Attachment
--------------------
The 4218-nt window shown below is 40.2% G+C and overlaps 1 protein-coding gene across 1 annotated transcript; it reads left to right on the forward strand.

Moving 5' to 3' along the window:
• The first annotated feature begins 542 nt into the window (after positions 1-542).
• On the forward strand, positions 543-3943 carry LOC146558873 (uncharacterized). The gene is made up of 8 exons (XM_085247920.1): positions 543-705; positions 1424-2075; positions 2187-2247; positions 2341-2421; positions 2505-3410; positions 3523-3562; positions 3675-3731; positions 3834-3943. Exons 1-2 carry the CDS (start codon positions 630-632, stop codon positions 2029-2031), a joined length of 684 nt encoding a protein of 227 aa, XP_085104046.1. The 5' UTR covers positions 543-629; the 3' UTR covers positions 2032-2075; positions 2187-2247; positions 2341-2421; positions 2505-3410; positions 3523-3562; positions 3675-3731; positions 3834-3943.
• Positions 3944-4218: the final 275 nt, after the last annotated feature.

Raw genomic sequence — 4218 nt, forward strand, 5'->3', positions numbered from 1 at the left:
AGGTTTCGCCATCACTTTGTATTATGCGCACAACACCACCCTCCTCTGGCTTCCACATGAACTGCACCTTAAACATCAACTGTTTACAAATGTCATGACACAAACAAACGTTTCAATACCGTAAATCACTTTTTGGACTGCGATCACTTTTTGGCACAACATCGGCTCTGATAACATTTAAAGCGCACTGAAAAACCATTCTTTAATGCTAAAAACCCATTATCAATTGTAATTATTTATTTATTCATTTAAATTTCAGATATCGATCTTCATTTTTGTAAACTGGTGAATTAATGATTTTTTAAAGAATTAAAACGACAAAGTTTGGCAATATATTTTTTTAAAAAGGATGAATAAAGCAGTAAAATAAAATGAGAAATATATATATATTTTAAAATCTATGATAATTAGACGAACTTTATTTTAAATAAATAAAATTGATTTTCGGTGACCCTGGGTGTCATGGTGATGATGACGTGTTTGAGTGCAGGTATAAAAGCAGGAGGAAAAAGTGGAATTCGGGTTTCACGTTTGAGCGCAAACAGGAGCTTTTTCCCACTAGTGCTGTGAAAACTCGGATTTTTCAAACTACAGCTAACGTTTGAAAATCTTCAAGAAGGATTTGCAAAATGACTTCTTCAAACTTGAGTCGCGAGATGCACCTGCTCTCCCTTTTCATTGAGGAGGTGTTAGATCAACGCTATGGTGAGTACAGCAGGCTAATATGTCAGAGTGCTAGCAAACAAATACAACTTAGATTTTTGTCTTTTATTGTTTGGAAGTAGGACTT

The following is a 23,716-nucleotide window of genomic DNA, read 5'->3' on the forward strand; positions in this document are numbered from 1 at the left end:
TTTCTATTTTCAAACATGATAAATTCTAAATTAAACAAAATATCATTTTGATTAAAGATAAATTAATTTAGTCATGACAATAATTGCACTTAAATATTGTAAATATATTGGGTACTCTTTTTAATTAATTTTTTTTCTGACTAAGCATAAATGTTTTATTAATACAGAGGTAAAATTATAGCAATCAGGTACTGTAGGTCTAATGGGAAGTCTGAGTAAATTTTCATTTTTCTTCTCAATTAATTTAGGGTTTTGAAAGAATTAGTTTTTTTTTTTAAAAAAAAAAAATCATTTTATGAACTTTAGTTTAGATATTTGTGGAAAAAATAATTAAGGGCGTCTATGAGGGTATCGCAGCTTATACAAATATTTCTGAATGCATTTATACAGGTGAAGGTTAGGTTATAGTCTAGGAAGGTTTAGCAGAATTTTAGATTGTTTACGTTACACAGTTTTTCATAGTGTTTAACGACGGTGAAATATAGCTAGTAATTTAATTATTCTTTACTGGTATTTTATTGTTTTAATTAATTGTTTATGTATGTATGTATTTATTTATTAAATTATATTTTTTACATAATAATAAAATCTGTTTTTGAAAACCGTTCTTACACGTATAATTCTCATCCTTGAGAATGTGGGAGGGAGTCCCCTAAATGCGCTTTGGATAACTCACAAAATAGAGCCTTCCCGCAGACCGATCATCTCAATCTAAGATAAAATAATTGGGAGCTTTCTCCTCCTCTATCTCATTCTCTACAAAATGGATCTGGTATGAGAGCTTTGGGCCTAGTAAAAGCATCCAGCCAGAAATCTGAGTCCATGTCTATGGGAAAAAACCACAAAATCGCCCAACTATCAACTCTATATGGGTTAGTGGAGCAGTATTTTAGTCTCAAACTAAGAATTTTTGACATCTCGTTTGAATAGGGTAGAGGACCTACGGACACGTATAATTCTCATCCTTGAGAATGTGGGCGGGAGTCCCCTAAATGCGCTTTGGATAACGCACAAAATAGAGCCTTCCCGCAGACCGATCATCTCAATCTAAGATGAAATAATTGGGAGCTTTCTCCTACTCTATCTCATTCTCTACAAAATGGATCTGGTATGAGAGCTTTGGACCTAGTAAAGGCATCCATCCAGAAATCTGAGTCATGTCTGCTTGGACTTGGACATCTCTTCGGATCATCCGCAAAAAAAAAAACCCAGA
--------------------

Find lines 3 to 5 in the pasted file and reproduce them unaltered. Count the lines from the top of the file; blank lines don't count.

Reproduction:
• The first annotated feature begins 542 nt into the window (after positions 1-542).
• On the forward strand, positions 543-3943 carry LOC146558873 (uncharacterized). The gene is made up of 8 exons (XM_085247920.1): positions 543-705; positions 1424-2075; positions 2187-2247; positions 2341-2421; positions 2505-3410; positions 3523-3562; positions 3675-3731; positions 3834-3943. Exons 1-2 carry the CDS (start codon positions 630-632, stop codon positions 2029-2031), a joined length of 684 nt encoding a protein of 227 aa, XP_085104046.1. The 5' UTR covers positions 543-629; the 3' UTR covers positions 2032-2075; positions 2187-2247; positions 2341-2421; positions 2505-3410; positions 3523-3562; positions 3675-3731; positions 3834-3943.
• Positions 3944-4218: the final 275 nt, after the last annotated feature.